Enter John the Savage. Amid a soma-numbed world, John is the only remaining person born naturally from a mother and shaped by the world outside the control of the World State. While John has his own share of demons to reckon with, he wants something more than what the World State offers – something which brings exhilaration and conviviality, and with it risk and precarity. Everything crystalizes in John’s exchange with World Controller Mustapha Mond, where John says,

“But I like the inconveniences.”

“We don’t,” said the Controller. “We prefer to do things comfortably.”

“But I don’t want comfort. I want God, I want poetry, I want real danger, I want freedom, I want goodness. I want sin.”

“In fact,” said Mustapha Mond, “you’re claiming the right to be unhappy.”

“All right then,” said the Savage defiantly, “I’m claiming the right to be unhappy.”

“Not to mention the right to grow old and ugly and impotent; the right to have syphilis and cancer; the right to have too little to eat; the right to be lousy; the right to live in constant apprehension of what may happen tomorrow; the right to catch typhoid; the right to be tortured by unspeakable pains of every kind.” There was a long silence.

“I claim them all,” said the Savage at last.

Mustapha Mond shrugged his shoulders. “You’re welcome,” he said.

Rod Dreher explores this in Live Not by Lies, as well as here, where he writes:

How do you convince people to fight for their right to be unhappy? Can you imagine a task so difficult? It’s easier to convince people for their right to be free. But how do you make them understand that true freedom means the possibility of unhappiness, of suffering? No wonder people want to lose themselves in drugs and in obliterating their ability to pay attention. The burden of living in a world without meaning is too great. As the Savage intuits, we will either rediscover God, or we will be imprisoned in a dystopia of pleasurable lies.

de Boer concludes similarly. To those who are telling you “to give up on real love, real feeling, real people,” he implores,

I’m asking you to refuse. I’m asking you to choose the other thing, in whatever way you can. That’s the existential question for humanity in the 21st century. That’s the challenge in front of all of us. Will you shoulder the risk of pursuing real human connection, as hard and intimidating and discouraging as that can be? Or will you hide in your room forever, comforted by fast food and porn and opiates and therapy and TikTok, risking nothing? It’s up to you. I don’t pretend that it’s easy to choose the former. I don’t pretend that I always choose it or will always choose it, or that I’ve chosen it well, or that choosing it hasn’t cost me a great deal, at times. I know it’s not easy…. But to keep trying is to declare to the universe that you will have the courage to be human, when everyone and everything tempts you to be otherwise. Remember: you are you. We live here. This is now.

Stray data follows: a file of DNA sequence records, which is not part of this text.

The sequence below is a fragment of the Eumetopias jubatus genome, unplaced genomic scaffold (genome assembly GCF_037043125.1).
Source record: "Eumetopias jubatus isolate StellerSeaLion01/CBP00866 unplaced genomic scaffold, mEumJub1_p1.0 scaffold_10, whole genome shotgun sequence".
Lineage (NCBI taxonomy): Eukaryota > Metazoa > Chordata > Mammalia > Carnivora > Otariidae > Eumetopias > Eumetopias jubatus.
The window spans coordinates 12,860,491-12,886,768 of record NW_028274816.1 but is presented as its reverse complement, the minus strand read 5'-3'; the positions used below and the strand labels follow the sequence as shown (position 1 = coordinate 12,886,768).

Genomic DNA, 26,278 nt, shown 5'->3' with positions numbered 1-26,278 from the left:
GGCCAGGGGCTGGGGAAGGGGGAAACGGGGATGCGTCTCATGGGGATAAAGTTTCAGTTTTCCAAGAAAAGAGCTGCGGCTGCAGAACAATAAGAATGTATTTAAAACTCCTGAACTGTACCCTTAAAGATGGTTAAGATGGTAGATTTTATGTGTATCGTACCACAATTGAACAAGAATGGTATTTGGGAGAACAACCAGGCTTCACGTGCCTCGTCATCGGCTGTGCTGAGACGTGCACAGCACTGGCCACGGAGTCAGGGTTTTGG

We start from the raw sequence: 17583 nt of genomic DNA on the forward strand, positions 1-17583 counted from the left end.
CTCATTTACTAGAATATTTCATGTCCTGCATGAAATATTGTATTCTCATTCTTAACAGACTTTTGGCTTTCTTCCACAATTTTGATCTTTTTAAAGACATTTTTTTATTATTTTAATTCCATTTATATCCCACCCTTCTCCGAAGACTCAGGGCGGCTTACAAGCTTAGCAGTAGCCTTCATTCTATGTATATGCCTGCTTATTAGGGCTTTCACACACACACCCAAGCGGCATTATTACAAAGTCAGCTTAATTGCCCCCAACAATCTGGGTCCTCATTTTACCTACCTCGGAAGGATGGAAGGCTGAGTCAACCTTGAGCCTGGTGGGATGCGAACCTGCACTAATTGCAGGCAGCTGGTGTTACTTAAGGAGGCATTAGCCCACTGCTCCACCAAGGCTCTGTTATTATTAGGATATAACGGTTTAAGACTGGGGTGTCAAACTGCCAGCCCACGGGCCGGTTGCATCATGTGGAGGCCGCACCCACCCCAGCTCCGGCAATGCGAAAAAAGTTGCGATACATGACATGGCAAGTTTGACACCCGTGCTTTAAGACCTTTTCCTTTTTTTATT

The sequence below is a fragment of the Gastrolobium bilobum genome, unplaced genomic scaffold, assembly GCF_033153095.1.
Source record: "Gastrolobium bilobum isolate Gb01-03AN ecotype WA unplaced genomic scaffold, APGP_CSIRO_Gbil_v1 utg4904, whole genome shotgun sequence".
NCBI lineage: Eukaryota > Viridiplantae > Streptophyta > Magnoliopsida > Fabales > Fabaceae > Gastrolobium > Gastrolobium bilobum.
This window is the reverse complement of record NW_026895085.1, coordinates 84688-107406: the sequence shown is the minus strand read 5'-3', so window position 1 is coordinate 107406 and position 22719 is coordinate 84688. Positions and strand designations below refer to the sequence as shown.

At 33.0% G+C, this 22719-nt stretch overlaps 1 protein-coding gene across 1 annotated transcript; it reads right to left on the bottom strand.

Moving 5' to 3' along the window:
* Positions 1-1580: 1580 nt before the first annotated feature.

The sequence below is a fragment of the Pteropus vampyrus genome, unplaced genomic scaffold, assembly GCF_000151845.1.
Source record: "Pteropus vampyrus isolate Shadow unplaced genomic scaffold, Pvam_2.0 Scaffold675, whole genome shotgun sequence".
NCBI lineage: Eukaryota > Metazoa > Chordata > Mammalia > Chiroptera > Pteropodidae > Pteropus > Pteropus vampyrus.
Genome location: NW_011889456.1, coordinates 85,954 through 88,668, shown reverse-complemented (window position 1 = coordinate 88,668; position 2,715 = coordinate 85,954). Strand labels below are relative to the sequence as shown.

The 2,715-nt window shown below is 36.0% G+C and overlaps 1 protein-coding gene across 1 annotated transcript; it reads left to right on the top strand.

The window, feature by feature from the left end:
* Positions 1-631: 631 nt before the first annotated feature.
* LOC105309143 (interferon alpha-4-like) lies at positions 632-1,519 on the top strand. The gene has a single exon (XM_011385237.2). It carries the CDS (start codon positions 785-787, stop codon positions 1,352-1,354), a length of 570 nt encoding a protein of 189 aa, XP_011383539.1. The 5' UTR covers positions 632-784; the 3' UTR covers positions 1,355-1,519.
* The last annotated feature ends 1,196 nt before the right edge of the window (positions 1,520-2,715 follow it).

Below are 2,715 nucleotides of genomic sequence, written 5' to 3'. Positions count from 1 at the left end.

John the Savage was on to something, as are de Boer and Dreher. But, as Brave New World ends, John isn’t quite the hero. Instead, he commits suicide after a moral failing for which he can’t find forgiveness. There are a variety of interpretations to Huxley’s twist-of-an-ending, but my hunch is that part of it was, John was going it alone. The lone individual can’t withstand the forces of culture. John’s desire for truth and purpose was not situated within a larger community of fellow seekers with whom he could share failure and success. And that, I think, adds a dimension that frequently is forgotten in an individualistic society consumed with finding yourself. For real life to be worth it, there must be more than just remembering “you are you,” or fighting for “your right to be unhappy.” There must be a we; not just an I.

We must be grounded in flesh-and-blood human relationships, anchored to networks of giving and receiving from others, and oriented properly towards God who is both immanent and transcendent. There is no way around the challenges and difficulties of real life, but they are pregnant with meaning and possibility, too. It is in suffering and sacrifice alongside others that we are brought outside ourselves into a larger understanding of love, friendship, and human limits. And it is ultimately through suffering that God redeems the world.

“The Christian way,” Richard John Neuhaus explains, “is not one of avoidance but of participation in the suffering of Christ, which encompasses not only our suffering, but the suffering of the whole world.” Towards that end, how much better when we can say, “We claim the right to be unhappy. And, through such suffering and sacrifice, which Christ redeems, we find an ultimate and lasting source of happiness and joy—together.”

Further Reading:

is a classical educator, furniture-maker, and vicar at All Saints Lutheran Church (LCMS) in Charlotte, North Carolina. He also taught high school history for thirteen years and studied at Messiah College, Reformed Theological Seminary, and Winthrop University. In addition to Salvo, Josh has written for Areo, FORMA, Front Porch Republic, Mere Orthodoxy, Public Discourse, Quillette, The Imaginative Conservative, Touchstone, and is a frequent guest on Issues, Etc. Radio Show/Podcast.